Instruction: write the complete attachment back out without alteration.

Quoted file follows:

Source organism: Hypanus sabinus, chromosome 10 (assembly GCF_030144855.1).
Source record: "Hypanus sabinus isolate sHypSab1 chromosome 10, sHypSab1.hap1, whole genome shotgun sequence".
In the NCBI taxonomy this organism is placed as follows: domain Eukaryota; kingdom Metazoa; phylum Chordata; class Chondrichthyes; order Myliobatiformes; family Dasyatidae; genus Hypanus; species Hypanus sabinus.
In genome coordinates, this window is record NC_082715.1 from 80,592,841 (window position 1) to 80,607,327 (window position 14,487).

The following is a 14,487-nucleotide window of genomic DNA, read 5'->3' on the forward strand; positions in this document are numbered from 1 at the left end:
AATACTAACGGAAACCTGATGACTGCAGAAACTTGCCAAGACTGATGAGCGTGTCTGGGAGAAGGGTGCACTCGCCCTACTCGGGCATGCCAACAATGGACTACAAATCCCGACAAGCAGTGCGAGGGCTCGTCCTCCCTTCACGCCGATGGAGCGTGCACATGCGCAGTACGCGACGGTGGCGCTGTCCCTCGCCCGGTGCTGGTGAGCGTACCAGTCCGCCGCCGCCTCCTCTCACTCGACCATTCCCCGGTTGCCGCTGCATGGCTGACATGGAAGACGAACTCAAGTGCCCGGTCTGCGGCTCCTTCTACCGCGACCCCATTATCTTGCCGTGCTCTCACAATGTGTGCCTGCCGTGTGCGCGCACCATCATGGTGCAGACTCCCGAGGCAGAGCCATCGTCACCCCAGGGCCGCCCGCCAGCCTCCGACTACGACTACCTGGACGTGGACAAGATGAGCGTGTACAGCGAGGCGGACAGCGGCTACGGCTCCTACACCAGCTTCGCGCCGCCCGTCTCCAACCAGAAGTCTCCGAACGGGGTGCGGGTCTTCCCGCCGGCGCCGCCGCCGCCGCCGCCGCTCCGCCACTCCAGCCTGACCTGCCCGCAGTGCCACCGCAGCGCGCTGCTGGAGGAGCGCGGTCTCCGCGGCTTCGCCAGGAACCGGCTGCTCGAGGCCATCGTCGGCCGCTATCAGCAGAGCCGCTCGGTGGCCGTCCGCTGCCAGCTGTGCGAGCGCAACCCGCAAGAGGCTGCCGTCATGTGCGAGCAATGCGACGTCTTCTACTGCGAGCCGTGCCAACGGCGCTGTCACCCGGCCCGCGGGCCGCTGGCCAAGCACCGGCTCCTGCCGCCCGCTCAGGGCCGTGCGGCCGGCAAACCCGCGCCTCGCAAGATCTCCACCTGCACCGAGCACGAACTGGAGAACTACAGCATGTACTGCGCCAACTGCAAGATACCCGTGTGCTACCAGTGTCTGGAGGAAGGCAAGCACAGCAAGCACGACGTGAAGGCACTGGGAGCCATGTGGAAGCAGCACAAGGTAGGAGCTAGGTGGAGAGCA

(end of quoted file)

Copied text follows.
Source organism: Hypanus sabinus, chromosome 10 (assembly GCF_030144855.1).
Source record: "Hypanus sabinus isolate sHypSab1 chromosome 10, sHypSab1.hap1, whole genome shotgun sequence".
In the NCBI taxonomy this organism is placed as follows: domain Eukaryota; kingdom Metazoa; phylum Chordata; class Chondrichthyes; order Myliobatiformes; family Dasyatidae; genus Hypanus; species Hypanus sabinus.
In genome coordinates, this window is record NC_082715.1 from 80,592,841 (window position 1) to 80,607,327 (window position 14,487).

The following is a 14,487-nucleotide window of genomic DNA, read 5'->3' on the forward strand; positions in this document are numbered from 1 at the left end:
AATACTAACGGAAACCTGATGACTGCAGAAACTTGCCAAGACTGATGAGCGTGTCTGGGAGAAGGGTGCACTCGCCCTACTCGGGCATGCCAACAATGGACTACAAATCCCGACAAGCAGTGCGAGGGCTCGTCCTCCCTTCACGCCGATGGAGCGTGCACATGCGCAGTACGCGACGGTGGCGCTGTCCCTCGCCCGGTGCTGGTGAGCGTACCAGTCCGCCGCCGCCTCCTCTCACTCGACCATTCCCCGGTTGCCGCTGCATGGCTGACATGGAAGACGAACTCAAGTGCCCGGTCTGCGGCTCCTTCTACCGCGACCCCATTATCTTGCCGTGCTCTCACAATGTGTGCCTGCCGTGTGCGCGCACCATCATGGTGCAGACTCCCGAGGCAGAGCCATCGTCACCCCAGGGCCGCCCGCCAGCCTCCGACTACGACTACCTGGACGTGGACAAGATGAGCGTGTACAGCGAGGCGGACAGCGGCTACGGCTCCTACACCAGCTTCGCGCCGCCCGTCTCCAACCAGAAGTCTCCGAACGGGGTGCGGGTCTTCCCGCCGGCGCCGCCGCCGCCGCCGCCGCTCCGCCACTCCAGCCTGACCTGCCCGCAGTGCCACCGCAGCGCGCTGCTGGAGGAGCGCGGTCTCCGCGGCTTCGCCAGGAACCGGCTGCTCGAGGCCATCGTCGGCCGCTATCAGCAGAGCCGCTCGGTGGCCGTCCGCTGCCAGCTGTGCGAGCGCAACCCGCAAGAGGCTGCCGTCATGTGCGAGCAATGCGACGTCTTCTACTGCGAGCCGTGCCAACGGCGCTGTCACCCGGCCCGCGGGCCGCTGGCCAAGCACCGGCTCCTGCCGCCCGCTCAGGGCCGTGCGGCCGGCAAACCCGCGCCTCGCAAGATCTCCACCTGCACCGAGCACGAACTGGAGAACTACAGCATGTACTGCGCCAACTGCAAGATACCCGTGTGCTACCAGTGTCTGGAGGAAGGCAAGCACAGCAAGCACGACGTGAAGGCACTGGGAGCCATGTGGAAGCAGCACAAGGTAGGAGCTAGGTGGAGAGCA